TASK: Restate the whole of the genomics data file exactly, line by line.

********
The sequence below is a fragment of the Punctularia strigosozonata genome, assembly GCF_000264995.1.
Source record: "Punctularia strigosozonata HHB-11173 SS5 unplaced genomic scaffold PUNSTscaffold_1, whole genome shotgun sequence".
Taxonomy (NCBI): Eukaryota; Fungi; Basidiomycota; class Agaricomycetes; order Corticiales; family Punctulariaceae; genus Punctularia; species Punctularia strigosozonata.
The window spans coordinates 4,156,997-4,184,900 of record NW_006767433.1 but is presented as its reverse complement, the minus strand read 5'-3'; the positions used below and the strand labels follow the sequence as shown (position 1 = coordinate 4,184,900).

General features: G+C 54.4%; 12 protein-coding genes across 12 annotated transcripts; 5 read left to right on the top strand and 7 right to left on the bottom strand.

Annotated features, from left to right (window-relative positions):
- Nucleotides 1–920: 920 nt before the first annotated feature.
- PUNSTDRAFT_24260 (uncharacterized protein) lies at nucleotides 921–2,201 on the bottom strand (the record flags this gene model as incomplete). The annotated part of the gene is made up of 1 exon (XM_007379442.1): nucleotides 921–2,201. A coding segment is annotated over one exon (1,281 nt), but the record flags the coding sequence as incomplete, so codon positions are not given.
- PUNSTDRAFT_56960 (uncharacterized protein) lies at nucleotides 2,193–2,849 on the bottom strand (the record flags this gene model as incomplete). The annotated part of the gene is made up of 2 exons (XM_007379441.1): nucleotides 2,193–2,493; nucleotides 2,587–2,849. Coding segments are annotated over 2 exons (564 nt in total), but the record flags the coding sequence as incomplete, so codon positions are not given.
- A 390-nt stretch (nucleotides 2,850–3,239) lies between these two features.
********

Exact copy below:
The sequence below is a fragment of the Punctularia strigosozonata genome, assembly GCF_000264995.1.
Source record: "Punctularia strigosozonata HHB-11173 SS5 unplaced genomic scaffold PUNSTscaffold_1, whole genome shotgun sequence".
Taxonomy (NCBI): Eukaryota; Fungi; Basidiomycota; class Agaricomycetes; order Corticiales; family Punctulariaceae; genus Punctularia; species Punctularia strigosozonata.
The window spans coordinates 4,156,997-4,184,900 of record NW_006767433.1 but is presented as its reverse complement, the minus strand read 5'-3'; the positions used below and the strand labels follow the sequence as shown (position 1 = coordinate 4,184,900).

General features: G+C 54.4%; 12 protein-coding genes across 12 annotated transcripts; 5 read left to right on the top strand and 7 right to left on the bottom strand.

Annotated features, from left to right (window-relative positions):
- Nucleotides 1–920: 920 nt before the first annotated feature.
- PUNSTDRAFT_24260 (uncharacterized protein) lies at nucleotides 921–2,201 on the bottom strand (the record flags this gene model as incomplete). The annotated part of the gene is made up of 1 exon (XM_007379442.1): nucleotides 921–2,201. A coding segment is annotated over one exon (1,281 nt), but the record flags the coding sequence as incomplete, so codon positions are not given.
- PUNSTDRAFT_56960 (uncharacterized protein) lies at nucleotides 2,193–2,849 on the bottom strand (the record flags this gene model as incomplete). The annotated part of the gene is made up of 2 exons (XM_007379441.1): nucleotides 2,193–2,493; nucleotides 2,587–2,849. Coding segments are annotated over 2 exons (564 nt in total), but the record flags the coding sequence as incomplete, so codon positions are not given.
- A 390-nt stretch (nucleotides 2,850–3,239) lies between these two features.